From the early 1910s, Chinatown began to decline. Symptoms of a corrupt Los Angeles discolored the public's view of Chinatown; gambling houses, opium dens and a fierce tong warfare severely reduced business in the area. As tenants and lessees rather than outright owners, the residents of Old Chinatown were threatened with impending redevelopment, and as a result the owners neglected upkeep of their buildings. Eventually, the entire area was sold and then resold, as entrepreneurs and developers fought the area. After thirty years of decay, a Supreme Court ruling approved condemnation of the area to allow for construction of a major rail terminal, Union Station. Residents were evicted to make room for Union Station, causing the formation of the New Chinatown.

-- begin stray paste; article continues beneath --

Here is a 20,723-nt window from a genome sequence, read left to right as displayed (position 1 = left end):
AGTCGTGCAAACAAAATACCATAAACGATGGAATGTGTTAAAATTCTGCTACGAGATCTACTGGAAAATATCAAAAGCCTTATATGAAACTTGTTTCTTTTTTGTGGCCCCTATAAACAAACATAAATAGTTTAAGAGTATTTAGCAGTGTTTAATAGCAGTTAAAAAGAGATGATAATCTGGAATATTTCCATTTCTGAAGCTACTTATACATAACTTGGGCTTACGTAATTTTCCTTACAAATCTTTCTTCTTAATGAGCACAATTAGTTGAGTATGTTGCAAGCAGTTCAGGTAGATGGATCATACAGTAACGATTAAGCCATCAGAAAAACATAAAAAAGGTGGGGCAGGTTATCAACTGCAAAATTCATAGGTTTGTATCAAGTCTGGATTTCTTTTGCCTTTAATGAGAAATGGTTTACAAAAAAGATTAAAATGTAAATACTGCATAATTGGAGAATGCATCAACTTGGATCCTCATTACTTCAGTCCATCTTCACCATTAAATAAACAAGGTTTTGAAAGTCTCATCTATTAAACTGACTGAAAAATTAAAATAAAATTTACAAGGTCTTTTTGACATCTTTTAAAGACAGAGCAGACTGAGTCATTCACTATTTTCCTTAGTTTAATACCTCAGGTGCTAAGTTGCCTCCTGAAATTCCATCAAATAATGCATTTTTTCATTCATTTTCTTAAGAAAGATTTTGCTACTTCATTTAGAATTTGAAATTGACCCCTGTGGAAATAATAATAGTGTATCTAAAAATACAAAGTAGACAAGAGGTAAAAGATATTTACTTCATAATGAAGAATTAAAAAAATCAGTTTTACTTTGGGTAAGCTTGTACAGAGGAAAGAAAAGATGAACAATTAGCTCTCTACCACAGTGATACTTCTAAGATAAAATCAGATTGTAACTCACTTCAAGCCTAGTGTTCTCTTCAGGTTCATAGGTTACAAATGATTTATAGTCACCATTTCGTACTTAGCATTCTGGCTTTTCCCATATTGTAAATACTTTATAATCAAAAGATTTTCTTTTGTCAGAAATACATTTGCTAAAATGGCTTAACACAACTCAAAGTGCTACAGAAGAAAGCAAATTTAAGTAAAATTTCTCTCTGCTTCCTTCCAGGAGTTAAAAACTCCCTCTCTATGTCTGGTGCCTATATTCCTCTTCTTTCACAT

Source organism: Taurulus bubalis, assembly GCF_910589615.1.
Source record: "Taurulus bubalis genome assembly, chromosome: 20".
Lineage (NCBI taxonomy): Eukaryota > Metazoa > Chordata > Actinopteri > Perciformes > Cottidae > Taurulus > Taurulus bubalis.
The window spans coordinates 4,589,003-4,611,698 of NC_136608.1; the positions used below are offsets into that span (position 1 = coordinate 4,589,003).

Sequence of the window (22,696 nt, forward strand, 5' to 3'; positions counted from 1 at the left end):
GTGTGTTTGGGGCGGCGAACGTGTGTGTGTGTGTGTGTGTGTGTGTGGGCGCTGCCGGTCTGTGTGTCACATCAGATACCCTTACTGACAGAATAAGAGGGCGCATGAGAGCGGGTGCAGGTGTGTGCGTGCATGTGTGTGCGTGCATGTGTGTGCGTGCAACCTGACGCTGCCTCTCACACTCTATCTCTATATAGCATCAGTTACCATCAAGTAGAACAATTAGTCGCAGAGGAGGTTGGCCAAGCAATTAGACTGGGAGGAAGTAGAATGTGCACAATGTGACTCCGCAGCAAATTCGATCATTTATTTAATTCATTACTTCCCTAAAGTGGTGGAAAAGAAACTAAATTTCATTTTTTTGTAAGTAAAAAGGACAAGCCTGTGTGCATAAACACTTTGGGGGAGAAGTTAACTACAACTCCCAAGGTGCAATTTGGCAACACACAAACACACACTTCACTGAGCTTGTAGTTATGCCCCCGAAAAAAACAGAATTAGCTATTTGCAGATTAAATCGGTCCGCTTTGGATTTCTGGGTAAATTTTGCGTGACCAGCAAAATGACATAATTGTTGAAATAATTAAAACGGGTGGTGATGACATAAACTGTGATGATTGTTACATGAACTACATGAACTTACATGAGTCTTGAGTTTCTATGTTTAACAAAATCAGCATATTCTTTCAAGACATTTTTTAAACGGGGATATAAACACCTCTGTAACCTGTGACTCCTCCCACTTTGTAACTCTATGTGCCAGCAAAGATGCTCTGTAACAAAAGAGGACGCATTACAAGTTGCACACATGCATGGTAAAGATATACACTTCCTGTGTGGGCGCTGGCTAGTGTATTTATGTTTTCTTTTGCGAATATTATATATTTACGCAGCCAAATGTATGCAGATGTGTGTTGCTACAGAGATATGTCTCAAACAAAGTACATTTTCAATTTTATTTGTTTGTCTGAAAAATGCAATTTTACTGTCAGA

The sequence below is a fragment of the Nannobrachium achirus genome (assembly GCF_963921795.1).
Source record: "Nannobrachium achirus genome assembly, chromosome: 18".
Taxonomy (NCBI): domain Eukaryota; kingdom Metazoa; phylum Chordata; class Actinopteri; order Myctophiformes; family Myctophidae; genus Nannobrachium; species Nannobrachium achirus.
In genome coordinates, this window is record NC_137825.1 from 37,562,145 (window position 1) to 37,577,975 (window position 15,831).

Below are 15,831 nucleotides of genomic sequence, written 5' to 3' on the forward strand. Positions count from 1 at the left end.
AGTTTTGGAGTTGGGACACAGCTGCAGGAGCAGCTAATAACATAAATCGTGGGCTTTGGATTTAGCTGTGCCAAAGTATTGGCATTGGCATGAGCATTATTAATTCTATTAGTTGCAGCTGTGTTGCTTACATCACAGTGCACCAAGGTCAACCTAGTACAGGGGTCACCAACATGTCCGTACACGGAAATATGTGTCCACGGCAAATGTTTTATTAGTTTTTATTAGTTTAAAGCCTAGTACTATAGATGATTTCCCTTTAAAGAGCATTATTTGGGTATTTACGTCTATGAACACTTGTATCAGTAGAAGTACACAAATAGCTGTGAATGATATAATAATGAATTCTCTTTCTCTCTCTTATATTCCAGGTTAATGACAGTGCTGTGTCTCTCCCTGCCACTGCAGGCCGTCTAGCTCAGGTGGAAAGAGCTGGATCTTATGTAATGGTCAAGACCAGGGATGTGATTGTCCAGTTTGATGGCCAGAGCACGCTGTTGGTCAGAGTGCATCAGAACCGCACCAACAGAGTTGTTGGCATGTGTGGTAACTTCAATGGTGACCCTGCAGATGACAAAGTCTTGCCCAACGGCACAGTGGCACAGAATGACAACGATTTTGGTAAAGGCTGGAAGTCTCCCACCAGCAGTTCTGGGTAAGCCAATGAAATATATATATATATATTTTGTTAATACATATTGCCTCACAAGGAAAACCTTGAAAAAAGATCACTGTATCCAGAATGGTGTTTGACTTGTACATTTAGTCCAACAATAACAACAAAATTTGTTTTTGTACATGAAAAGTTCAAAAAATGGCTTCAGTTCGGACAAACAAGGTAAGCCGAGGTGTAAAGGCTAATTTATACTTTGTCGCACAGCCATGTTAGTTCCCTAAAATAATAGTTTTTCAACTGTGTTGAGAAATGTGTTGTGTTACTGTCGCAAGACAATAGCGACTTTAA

Seven years passed before an acceptable relocation proposal was put into place, situating a new Chinatown in its present location. Old Chinatown was gradually demolished, leaving many businesses without a place to do business and forcing some to close. Nonetheless, a remnant of Old Chinatown persisted into the early 1950s, situated between Union Station and the Old Plaza. Several businesses and a Buddhist temple lined Ferguson Alley, a narrow one-block street running between the Plaza and Alameda. The most notable of the surviving buildings was the old Lugo house, having been built in 1838 by the prominent Californio family. Some decades later, the Lugo house became the original home of Loyola Marymount University, and later still, it was rented to Chinese-Americans who ran shops on the ground floor and a lodging house upstairs. Christine Sterling, who had brought to fruition the Olvera Street and China City projects (described below), argued that remaining buildings of Old Chinatown were an eyesore and advocated successfully for the razing of all the remaining structures between the Plaza and Union Station. Today the space is occupied by a small park and a parking lot.